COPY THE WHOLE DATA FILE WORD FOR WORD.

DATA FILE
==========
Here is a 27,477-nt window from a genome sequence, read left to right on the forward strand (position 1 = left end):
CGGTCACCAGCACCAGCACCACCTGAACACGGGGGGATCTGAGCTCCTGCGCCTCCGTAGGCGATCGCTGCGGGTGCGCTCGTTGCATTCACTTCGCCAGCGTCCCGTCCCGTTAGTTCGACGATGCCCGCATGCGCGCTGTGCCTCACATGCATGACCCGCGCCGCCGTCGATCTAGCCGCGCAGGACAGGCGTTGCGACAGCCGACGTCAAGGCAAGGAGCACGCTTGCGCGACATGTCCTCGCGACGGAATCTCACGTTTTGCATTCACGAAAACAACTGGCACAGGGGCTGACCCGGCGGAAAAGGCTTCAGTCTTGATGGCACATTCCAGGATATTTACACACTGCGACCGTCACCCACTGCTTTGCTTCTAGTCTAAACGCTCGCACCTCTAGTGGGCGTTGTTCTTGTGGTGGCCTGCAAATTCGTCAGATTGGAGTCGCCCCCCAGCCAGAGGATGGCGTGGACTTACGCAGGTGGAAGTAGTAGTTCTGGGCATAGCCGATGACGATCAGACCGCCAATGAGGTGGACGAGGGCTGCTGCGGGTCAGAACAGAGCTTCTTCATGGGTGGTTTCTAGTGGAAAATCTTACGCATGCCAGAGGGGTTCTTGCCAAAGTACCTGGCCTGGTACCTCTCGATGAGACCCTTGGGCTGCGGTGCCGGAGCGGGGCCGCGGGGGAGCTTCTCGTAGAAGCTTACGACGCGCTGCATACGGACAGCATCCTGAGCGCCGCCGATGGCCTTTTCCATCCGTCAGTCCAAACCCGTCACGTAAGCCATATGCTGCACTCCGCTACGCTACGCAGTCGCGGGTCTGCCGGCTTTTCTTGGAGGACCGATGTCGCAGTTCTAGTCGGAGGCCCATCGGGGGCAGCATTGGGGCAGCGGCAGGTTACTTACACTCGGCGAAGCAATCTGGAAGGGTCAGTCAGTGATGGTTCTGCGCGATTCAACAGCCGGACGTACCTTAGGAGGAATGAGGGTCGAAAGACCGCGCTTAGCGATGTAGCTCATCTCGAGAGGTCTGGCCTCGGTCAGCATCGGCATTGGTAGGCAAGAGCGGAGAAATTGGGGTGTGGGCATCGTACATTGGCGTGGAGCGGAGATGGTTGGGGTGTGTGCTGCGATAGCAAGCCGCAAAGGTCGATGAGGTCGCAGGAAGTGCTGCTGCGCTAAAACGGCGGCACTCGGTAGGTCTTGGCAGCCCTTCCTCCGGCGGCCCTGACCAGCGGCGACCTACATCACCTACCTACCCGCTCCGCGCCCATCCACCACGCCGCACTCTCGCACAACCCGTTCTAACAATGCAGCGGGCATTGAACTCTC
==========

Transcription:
Here is a 27,477-nt window from a genome sequence, read left to right on the forward strand (position 1 = left end):
CGGTCACCAGCACCAGCACCACCTGAACACGGGGGGATCTGAGCTCCTGCGCCTCCGTAGGCGATCGCTGCGGGTGCGCTCGTTGCATTCACTTCGCCAGCGTCCCGTCCCGTTAGTTCGACGATGCCCGCATGCGCGCTGTGCCTCACATGCATGACCCGCGCCGCCGTCGATCTAGCCGCGCAGGACAGGCGTTGCGACAGCCGACGTCAAGGCAAGGAGCACGCTTGCGCGACATGTCCTCGCGACGGAATCTCACGTTTTGCATTCACGAAAACAACTGGCACAGGGGCTGACCCGGCGGAAAAGGCTTCAGTCTTGATGGCACATTCCAGGATATTTACACACTGCGACCGTCACCCACTGCTTTGCTTCTAGTCTAAACGCTCGCACCTCTAGTGGGCGTTGTTCTTGTGGTGGCCTGCAAATTCGTCAGATTGGAGTCGCCCCCCAGCCAGAGGATGGCGTGGACTTACGCAGGTGGAAGTAGTAGTTCTGGGCATAGCCGATGACGATCAGACCGCCAATGAGGTGGACGAGGGCTGCTGCGGGTCAGAACAGAGCTTCTTCATGGGTGGTTTCTAGTGGAAAATCTTACGCATGCCAGAGGGGTTCTTGCCAAAGTACCTGGCCTGGTACCTCTCGATGAGACCCTTGGGCTGCGGTGCCGGAGCGGGGCCGCGGGGGAGCTTCTCGTAGAAGCTTACGACGCGCTGCATACGGACAGCATCCTGAGCGCCGCCGATGGCCTTTTCCATCCGTCAGTCCAAACCCGTCACGTAAGCCATATGCTGCACTCCGCTACGCTACGCAGTCGCGGGTCTGCCGGCTTTTCTTGGAGGACCGATGTCGCAGTTCTAGTCGGAGGCCCATCGGGGGCAGCATTGGGGCAGCGGCAGGTTACTTACACTCGGCGAAGCAATCTGGAAGGGTCAGTCAGTGATGGTTCTGCGCGATTCAACAGCCGGACGTACCTTAGGAGGAATGAGGGTCGAAAGACCGCGCTTAGCGATGTAGCTCATCTCGAGAGGTCTGGCCTCGGTCAGCATCGGCATTGGTAGGCAAGAGCGGAGAAATTGGGGTGTGGGCATCGTACATTGGCGTGGAGCGGAGATGGTTGGGGTGTGTGCTGCGATAGCAAGCCGCAAAGGTCGATGAGGTCGCAGGAAGTGCTGCTGCGCTAAAACGGCGGCACTCGGTAGGTCTTGGCAGCCCTTCCTCCGGCGGCCCTGACCAGCGGCGACCTACATCACCTACCTACCCGCTCCGCGCCCATCCACCACGCCGCACTCTCGCACAACCCGTTCTAACAATGCAGCGGGCATTGAACTCTC